NY Bill Pushes Veteran Priority on Public Housing

November 10, 2009 Updated: October 1, 2015
Vietnam War veteran and author of the book 'Born on the Fourth of July' Ron Kovic reacts in front of mock coffins during a protest to mark the sixth anniversary of the Iraq war in Hollywood on March 21, 2009. (Mark Ralston/AFP/Getty Images)
Vietnam War veteran and author of the book 'Born on the Fourth of July' Ron Kovic reacts in front of mock coffins during a protest to mark the sixth anniversary of the Iraq war in Hollywood on March 21, 2009. (Mark Ralston/AFP/Getty Images)

NEW YORK—A City Council resolution is calling on the state Legislature to give priority admission in state-supervised Mitchell-Lama housing developments to veterans of the Iraq, Afghanistan, and Gulf Wars, as well as their widows and widowers. The plea came on Monday, two days ahead of Veterans Day.

“Unfortunately, too many [veterans] return to find they cannot afford a decent home for themselves and their families,” said City Council Speaker Christine Quinn. “Decades ago we built a preference into the Mitchell-Lama program, to help veterans returning from Vietnam to find affordable housing.”

Quinn and other council members urged their colleagues in Albany to extend the same preference to veterans currently returning from Iraq and Afghanistan.

Named after politicians who sponsored its creation, Mitchell-Lama housing was created in 1955 for the purpose of building affordable housing for middle-income residents. A total of 269 Mitchell-Lama developments with over 105,000 apartments were built under the program.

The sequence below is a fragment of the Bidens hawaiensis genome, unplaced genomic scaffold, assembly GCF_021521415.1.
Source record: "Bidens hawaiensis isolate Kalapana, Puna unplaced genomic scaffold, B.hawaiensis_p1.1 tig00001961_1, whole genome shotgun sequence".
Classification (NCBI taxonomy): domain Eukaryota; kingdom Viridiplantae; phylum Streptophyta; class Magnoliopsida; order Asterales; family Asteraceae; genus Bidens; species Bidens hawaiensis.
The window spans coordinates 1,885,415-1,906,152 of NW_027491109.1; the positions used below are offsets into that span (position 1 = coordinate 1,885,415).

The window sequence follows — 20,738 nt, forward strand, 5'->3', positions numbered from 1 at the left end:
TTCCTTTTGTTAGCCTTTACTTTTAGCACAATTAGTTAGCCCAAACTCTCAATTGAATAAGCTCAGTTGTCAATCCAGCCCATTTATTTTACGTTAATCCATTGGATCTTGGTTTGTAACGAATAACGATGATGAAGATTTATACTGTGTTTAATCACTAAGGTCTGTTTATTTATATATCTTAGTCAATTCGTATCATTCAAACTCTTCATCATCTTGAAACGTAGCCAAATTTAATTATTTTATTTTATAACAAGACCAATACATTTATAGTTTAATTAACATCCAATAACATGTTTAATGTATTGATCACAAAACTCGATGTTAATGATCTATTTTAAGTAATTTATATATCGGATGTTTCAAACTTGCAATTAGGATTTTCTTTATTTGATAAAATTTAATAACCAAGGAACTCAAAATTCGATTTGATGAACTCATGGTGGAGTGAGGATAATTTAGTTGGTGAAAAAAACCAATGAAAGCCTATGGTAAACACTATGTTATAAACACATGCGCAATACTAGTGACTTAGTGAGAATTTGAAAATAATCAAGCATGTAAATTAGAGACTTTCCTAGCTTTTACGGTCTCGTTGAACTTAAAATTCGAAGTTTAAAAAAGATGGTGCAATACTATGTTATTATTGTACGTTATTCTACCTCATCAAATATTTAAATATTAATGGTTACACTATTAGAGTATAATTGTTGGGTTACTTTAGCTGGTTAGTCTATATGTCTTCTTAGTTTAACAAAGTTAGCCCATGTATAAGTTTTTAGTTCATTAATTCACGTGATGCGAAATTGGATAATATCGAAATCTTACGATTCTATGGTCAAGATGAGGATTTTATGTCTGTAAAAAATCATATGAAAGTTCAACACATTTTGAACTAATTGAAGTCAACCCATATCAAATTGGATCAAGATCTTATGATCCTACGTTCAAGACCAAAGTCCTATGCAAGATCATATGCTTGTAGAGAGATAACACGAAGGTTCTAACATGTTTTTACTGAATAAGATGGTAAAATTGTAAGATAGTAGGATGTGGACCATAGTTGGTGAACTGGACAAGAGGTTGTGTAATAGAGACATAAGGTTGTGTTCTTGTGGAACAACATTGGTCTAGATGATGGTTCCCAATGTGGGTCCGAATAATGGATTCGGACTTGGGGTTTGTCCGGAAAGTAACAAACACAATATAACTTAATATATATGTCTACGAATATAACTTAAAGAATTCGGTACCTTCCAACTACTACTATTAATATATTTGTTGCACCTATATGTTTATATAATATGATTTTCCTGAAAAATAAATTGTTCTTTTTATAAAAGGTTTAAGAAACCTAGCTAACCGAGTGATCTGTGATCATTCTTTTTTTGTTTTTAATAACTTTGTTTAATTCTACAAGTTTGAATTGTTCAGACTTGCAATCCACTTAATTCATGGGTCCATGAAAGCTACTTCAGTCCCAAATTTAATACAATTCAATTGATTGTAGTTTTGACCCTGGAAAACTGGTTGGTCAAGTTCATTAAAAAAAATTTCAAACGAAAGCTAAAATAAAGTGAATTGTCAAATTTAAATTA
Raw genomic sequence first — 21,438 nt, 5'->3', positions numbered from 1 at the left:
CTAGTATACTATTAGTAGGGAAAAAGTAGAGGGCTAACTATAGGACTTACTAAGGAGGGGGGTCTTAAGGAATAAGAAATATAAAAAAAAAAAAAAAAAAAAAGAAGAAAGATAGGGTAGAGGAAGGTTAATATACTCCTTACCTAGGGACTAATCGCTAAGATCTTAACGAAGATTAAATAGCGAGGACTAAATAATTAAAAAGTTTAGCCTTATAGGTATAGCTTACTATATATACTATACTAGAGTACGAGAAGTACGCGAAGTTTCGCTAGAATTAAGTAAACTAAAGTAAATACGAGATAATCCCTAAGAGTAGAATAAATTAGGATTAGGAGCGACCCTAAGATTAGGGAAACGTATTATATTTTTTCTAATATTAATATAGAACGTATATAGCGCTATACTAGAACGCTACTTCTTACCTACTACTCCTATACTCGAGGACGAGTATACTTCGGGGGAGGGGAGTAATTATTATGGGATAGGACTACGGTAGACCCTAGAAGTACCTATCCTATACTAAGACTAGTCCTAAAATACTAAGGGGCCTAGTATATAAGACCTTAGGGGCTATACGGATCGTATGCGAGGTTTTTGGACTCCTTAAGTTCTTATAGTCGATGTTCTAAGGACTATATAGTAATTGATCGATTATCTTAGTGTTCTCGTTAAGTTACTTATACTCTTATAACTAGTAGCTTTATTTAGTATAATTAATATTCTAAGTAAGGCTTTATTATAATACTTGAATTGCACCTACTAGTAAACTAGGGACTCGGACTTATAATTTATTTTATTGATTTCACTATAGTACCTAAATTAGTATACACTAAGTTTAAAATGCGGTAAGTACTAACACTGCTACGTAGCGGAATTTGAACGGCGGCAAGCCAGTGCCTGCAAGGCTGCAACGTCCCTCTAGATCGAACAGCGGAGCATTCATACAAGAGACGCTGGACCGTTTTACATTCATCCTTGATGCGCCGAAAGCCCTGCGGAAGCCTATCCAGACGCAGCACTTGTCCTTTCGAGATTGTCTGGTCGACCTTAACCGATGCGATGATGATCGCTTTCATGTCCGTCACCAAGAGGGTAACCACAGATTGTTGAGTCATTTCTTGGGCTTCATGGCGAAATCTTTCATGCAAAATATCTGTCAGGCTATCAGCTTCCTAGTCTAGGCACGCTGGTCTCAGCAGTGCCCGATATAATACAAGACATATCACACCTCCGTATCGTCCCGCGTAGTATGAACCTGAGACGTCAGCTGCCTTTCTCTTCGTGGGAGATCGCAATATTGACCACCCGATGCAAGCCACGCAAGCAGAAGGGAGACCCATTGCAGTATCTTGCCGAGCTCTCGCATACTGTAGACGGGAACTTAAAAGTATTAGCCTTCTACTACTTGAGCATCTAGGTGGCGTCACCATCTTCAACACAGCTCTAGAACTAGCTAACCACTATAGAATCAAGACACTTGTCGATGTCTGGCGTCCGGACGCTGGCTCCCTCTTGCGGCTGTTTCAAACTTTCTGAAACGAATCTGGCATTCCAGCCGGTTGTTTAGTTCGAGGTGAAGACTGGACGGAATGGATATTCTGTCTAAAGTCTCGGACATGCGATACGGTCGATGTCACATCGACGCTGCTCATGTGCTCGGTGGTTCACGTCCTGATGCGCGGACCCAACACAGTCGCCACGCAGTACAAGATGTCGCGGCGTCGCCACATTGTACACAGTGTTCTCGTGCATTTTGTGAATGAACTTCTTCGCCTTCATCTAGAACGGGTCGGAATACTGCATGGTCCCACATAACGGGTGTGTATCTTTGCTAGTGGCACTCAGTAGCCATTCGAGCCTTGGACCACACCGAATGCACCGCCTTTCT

Veterans are disproportionately represented in the homeless population, with the VA estimating that one-third of the nation’s homeless have served in the military. A 2008 New York City Housing and Vacancy Survey found that the citywide vacancy rate for rental apartments was only 2.88 percent.

The Council highlighted the case of Lionelle Hamanaka, the mother of a veteran of Iraq and Afghanistan, whose son was unable to find affordable housing after returning from the war. Unable to find work, and lacking an affordable housing option, Hamanaka’s son was forced to take a job as a civilian contractor and is now based back in the Middle East, while his wife and two children remain in New York City.

“He had to break up his family and take a job 6,000 miles from home,” said Lionelle Hamanaka.

Hamanaka reached out to the Council about her son’s situation, and helped instigate the current effort to expand housing preference for veterans.